Deutschland ~ Deutsch/Sächsisch
    Fonεtiks said:
    Does that mean Dutch accepts je instead of the reflexive and possessive? That's awesome. Making it easier for us.

    As we already clarified, it's just used for special emphasis:

    A: I bought a car yesterday.
    B: Really?
    A: Yeah, but when do you want to buy a new one? Yours looks so terrible.

    A: Gisteren heb ik me een auto gekocht.
    B: Echt?
    A: Ja, maar wanneer wilt je kopen een nieuwe? Die van je lijkt zo ijselijk.
     

    elroy

    Imperfect mod
    US English, Palestinian Arabic bilingual
    Whodunit said:
    As we already clarified, it's just used for special emphasis:

    A: I bought a car yesterday.
    B: Really?
    A: Yeah, but when do you want to buy a new one? Yours looks so terrible.

    A: Gisteren heb ik me een auto gekocht.
    B: Echt waar?
    A: Ja, maar wanneer wil :arrow: jij een nieuwe kopen? Die van :arrow: jou lijkt zo ijselijk.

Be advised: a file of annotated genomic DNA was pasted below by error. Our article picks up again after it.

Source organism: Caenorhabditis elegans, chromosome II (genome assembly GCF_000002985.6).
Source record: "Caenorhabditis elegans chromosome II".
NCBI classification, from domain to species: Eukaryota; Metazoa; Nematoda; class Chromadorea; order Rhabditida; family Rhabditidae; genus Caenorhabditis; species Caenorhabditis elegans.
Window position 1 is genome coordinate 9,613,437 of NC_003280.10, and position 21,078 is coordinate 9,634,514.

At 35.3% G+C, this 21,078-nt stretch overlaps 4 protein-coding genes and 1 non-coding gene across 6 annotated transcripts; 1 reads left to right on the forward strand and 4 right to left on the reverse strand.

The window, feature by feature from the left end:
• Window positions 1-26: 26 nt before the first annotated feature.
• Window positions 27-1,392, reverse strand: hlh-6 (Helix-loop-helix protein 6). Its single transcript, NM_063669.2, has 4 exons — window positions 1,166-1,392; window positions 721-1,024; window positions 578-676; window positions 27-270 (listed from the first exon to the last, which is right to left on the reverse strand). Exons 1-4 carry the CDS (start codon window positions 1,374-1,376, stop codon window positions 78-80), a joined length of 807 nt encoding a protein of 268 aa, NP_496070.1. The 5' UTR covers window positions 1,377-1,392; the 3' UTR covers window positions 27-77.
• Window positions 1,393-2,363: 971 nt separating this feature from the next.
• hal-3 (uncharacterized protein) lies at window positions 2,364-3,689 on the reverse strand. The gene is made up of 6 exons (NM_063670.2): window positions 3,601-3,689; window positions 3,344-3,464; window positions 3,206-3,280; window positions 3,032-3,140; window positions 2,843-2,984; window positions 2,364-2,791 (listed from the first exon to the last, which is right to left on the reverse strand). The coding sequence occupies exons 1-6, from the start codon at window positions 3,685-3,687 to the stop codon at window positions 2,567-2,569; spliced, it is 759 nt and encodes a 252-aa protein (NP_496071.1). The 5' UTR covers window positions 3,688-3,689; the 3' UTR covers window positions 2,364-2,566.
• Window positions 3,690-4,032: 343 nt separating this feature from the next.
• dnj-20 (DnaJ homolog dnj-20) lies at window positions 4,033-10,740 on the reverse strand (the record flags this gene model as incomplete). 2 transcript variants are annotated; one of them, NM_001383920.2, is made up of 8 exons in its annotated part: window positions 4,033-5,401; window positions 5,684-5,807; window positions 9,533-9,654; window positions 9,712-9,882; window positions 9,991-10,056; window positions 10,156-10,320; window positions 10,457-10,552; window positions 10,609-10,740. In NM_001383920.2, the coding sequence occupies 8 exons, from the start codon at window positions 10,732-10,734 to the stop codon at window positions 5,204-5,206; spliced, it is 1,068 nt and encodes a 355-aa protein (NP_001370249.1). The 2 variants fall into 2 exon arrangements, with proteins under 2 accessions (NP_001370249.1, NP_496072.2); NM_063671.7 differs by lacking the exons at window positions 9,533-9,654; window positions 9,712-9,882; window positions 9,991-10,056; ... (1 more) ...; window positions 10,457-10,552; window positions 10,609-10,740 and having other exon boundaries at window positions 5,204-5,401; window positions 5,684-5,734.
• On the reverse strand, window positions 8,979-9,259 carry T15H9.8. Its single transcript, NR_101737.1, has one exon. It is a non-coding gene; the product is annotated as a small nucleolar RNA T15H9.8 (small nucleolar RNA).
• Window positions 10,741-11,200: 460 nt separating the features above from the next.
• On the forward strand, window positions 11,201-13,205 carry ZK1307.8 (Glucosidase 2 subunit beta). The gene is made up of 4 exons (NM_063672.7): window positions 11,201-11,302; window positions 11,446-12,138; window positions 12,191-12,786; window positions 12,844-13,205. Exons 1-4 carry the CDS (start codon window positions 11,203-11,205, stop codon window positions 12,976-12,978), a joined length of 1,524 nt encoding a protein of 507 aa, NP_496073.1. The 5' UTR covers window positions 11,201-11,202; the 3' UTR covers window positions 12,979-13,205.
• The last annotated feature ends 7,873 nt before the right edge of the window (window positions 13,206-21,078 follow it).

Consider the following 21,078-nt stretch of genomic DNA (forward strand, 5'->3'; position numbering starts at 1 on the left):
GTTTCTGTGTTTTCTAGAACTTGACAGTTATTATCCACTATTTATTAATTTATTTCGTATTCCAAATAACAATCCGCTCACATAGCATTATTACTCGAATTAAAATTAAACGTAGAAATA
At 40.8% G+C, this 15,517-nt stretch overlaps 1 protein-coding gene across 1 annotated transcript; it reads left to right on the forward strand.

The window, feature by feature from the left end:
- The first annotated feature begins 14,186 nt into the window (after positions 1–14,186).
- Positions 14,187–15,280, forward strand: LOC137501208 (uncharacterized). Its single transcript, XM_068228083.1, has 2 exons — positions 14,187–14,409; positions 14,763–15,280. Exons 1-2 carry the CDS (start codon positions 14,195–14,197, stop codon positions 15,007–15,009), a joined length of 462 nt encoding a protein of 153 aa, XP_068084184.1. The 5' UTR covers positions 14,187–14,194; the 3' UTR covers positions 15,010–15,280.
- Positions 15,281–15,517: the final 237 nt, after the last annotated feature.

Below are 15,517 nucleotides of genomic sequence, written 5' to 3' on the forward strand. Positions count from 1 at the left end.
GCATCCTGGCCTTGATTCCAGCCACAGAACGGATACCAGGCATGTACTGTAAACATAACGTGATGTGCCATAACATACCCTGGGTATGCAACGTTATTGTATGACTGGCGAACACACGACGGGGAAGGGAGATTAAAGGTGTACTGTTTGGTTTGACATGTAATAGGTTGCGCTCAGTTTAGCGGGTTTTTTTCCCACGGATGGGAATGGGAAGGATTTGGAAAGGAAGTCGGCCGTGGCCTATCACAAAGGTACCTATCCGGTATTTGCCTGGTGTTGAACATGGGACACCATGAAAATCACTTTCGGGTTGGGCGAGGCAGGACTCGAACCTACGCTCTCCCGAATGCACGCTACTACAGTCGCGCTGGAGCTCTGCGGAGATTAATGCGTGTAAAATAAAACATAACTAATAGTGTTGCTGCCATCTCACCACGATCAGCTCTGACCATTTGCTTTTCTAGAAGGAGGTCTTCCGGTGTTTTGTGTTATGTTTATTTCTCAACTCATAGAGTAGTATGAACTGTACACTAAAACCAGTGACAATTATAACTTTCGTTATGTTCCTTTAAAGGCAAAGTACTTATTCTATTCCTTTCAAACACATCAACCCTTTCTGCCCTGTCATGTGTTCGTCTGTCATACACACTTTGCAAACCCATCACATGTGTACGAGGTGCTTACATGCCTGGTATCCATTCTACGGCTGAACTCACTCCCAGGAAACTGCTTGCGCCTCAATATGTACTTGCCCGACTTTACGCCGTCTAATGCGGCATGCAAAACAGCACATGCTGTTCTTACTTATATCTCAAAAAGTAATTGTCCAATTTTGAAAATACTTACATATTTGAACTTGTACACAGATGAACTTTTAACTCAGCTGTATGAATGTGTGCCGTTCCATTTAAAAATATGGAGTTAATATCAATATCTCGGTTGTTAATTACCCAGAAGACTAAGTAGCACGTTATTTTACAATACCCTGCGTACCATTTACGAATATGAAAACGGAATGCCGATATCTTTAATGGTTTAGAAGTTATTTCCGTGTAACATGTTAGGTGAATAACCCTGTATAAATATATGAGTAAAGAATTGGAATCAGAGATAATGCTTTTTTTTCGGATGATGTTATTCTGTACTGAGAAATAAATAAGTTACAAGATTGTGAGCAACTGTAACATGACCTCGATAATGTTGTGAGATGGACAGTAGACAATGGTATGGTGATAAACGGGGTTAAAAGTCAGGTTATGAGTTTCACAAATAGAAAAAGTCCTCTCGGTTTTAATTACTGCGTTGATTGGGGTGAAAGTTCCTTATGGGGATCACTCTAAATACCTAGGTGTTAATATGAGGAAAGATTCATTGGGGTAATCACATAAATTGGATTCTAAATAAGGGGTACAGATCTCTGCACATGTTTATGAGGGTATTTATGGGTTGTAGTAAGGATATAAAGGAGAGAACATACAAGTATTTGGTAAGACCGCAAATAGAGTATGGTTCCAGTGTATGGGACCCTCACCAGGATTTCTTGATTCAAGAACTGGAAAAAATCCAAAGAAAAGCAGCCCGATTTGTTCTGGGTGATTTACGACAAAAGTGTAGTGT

Whodunit,

    "Je" is not the pronoun used for emphasis!
     

    elroy

    Imperfect mod
    US English, Palestinian Arabic bilingual
    Whodunit said:
    But I had supposed that the two extra "je" forms are emphatic - and Alov affirmed. Did I miss something? :confused:

    Ich versuche mal, das Missverständnis auf Deutsch aus dem Weg zu räumen.

    Du hast dich etwas undeutlich ausgedrückt. Ich habe inzwischen vermutet, dass dein "two extra 'je' forms" auf dein ursprüngliches Beispiel, in dem drei identische "je"s stehen, bezogen sein sollte, aber Alov hat es bestimmt anders aufgefasst, und zwar er bzw. sie dachte wohl, du hast dich auf die zwei andere Formen, die er im Beitrag #4 vorgeschlagen hat, bezogen.

    Wenn du dich wiederum auf seine bzw. ihre Antwort konzentrierst, siehst du, dass das Beispiel ein "jouw," und nicht etwa ein betontes "je," enthält.

    Ist es jetzt klar? :)
     

    ALOV

    Member
    Belgium- du, fr, eng, sp
    elroy said:
    Whodunit,

    "Je" is not the pronoun used for emphasis!

    Ich bin totally de acuerdo with the verbeteringen van elroy!:)
    - 'wilt jij' should be 'wil jij' : inversion always without -t (jij speelt - speel jij)